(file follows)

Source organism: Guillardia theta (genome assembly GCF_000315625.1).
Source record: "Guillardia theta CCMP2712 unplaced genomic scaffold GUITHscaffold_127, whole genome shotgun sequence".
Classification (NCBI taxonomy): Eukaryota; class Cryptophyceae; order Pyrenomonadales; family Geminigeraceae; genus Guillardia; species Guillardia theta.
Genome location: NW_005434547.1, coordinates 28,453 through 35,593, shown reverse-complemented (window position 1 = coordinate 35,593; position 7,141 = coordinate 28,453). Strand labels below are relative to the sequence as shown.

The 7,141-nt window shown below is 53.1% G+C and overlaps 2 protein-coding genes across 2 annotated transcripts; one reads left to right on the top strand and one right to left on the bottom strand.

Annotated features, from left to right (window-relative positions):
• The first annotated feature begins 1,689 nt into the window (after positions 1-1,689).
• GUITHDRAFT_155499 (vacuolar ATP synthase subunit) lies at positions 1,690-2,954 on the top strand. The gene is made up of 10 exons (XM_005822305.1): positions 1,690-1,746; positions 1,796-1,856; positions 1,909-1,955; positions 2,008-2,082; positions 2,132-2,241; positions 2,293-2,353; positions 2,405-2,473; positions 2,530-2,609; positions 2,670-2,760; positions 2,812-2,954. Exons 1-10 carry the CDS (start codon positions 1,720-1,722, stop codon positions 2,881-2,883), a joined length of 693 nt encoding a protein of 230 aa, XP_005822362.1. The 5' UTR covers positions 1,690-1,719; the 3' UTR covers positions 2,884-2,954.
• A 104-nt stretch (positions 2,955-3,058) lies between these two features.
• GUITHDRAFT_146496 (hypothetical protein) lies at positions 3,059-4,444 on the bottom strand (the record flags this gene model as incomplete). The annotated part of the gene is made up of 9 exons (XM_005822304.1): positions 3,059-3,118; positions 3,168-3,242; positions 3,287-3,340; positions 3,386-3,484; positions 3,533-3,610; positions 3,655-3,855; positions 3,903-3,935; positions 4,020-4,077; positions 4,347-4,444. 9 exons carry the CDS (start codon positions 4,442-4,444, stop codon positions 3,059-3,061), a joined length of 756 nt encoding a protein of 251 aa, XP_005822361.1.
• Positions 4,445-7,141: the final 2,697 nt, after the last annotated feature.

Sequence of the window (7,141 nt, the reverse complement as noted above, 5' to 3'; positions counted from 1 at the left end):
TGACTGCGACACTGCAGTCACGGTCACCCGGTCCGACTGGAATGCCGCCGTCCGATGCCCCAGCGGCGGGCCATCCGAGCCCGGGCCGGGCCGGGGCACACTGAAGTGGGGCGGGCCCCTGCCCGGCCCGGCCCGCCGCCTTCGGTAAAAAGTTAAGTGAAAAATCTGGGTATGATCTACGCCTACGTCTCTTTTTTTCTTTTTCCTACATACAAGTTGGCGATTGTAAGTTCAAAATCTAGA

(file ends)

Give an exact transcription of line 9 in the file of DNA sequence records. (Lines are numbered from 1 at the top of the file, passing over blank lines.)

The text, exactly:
• A 104-nt stretch (positions 2,955-3,058) lies between these two features.